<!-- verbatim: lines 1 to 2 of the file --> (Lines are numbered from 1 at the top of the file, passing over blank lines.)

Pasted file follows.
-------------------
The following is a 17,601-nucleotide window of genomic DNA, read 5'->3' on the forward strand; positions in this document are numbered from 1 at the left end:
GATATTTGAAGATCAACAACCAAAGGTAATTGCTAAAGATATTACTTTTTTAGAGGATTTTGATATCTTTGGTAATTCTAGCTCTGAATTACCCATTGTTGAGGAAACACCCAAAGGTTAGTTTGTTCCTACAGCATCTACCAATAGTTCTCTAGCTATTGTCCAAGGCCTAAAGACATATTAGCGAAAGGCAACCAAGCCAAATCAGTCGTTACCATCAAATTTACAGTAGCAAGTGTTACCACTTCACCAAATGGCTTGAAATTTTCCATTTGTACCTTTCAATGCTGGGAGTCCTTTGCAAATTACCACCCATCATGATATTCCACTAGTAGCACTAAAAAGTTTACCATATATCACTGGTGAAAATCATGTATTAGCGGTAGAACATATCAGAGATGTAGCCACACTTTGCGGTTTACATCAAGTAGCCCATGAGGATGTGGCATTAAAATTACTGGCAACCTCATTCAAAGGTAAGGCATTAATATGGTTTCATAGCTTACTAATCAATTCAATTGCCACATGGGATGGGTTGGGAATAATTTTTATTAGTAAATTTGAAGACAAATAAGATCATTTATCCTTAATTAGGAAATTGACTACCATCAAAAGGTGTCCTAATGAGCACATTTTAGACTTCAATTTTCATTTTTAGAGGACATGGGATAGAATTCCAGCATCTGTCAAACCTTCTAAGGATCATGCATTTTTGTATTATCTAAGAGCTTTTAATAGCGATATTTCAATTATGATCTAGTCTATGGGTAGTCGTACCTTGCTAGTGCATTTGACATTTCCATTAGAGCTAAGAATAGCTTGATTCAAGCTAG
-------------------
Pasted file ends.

The following is a 17,601-nucleotide window of genomic DNA, read 5'->3' on the forward strand; positions in this document are numbered from 1 at the left end:
GATATTTGAAGATCAACAACCAAAGGTAATTGCTAAAGATATTACTTTTTTAGAGGATTTTGATATCTTTGGTAATTCTAGCTCTGAATTACCCATTGTTGAGGAAACACCCAAAGGTTAGTTTGTTCCTACAGCATCTACCAATAGTTCTCTAGCTATTGTCCAAGGCCTAAAGACATATTAGCGAAAGGCAACCAAGCCAAATCAGTCGTTACCATCAAATTTACAGTAGCAAGTGTTACCACTTCACCAAATGGCTTGAAATTTTCCATTTGTACCTTTCAATGCTGGGAGTCCTTTGCAAATTACCACCCATCATGATATTCCACTAGTAGCACTAAAAAGTTTACCATATATCACTGGTGAAAATCATGTATTAGCGGTAGAACATATCAGAGATGTAGCCACACTTTGCGGTTTACATCAAGTAGCCCATGAGGATGTGGCATTAAAATTACTGGCAACCTCATTCAAAGGTAAGGCATTAATATGGTTTCATAGCTTACTAATCAATTCAATTGCCACATGGGATGGGTTGGGAATAATTTTTATTAGTAAATTTGAAGACAAATAAGATCATTTATCCTTAATTAGGAAATTGACTACCATCAAAAGGTGTCCTAATGAGCACATTTTAGACTTCAATTTTCATTTTTAGAGGACATGGGATAGAATTCCAGCATCTGTCAAACCTTCTAAGGATCATGCATTTTTGTATTATCTAAGAGCTTTTAATAGCGATATTTCAATTATGATCTAGTCTATGGGTAGTCGTACCTTGCTAGTGCATTTGACATTTCCATTAGAGCTAAGAATAGCTTGATTCAAGCTAG